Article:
Perhaps there are other plausible explanations. But one relatively robust conclusion here I think is that the political process can be pretty terrible at coordinating to react to simple easily visible info. It isn’t enough that we can all know something. We have to all know that we can know and then coordinate to switch new social norms, so that we all know that we all expect us all to actually look at this visible info sometimes, and to react in a certain easily verified way to that info.

Not very encouraging for folks who hope that government will finally sit up and notice other kinds of relevant policy info that it has long neglected.

Added 11Oct:

Spending in the last week of the year is 4.9 times higher than the rest-of-the-year weekly average. … Quality scores for year-end projects are 2.2 to 5.6 times more likely to be below the central value. Allowing agencies to roll over unused funding into the subsequent year can improve efficiency. We calibrate a dynamic model of spending and show that allowing rollover leads to welfare gains of up to 13 percent. … The one federal agency that has the ability to roll over unused funding for I.T. projects does not exhibit a year-end spike in spending or drop-off in quality in this category of spending. (more)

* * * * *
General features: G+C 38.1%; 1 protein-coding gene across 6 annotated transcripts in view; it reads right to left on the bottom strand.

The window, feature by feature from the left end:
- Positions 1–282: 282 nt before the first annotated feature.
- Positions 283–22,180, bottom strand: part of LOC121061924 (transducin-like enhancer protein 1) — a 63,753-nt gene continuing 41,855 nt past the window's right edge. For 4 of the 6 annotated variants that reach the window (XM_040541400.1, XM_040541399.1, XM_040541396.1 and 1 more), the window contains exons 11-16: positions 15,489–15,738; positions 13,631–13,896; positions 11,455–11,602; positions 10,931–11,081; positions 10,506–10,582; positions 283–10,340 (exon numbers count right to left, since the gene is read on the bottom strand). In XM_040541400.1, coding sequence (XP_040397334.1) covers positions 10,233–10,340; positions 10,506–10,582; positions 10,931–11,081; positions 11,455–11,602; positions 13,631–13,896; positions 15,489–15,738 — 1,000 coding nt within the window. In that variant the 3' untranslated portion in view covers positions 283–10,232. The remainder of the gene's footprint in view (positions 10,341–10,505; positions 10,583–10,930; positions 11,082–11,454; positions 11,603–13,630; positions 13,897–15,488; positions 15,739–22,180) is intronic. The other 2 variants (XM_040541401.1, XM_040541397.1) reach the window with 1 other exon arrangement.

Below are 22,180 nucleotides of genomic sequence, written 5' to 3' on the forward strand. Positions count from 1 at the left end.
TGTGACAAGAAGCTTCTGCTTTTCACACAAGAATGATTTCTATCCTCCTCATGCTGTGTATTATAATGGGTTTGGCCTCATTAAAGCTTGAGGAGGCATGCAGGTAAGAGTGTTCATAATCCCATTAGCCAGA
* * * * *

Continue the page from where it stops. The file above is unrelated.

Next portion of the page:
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Dark Pain, Dark Joy

We tend to neglect things we cannot see. We focus on visible (Baryonic) matter in the universe, but there is about twenty times as much dark matter and energy that we know almost nothing about. We focus on brain activity which engages the surrounding world, but about twenty times as much brain energy is used by brains at “rest” and apparently doing nothing.

Pain is probably like this too. For some kinds of pain we are very aware, and make sure others around us are aware too. But for other kinds of pain, we don’t let others know, and are often are in denial to ourselves. There may be lots of dark pain around that we rarely see.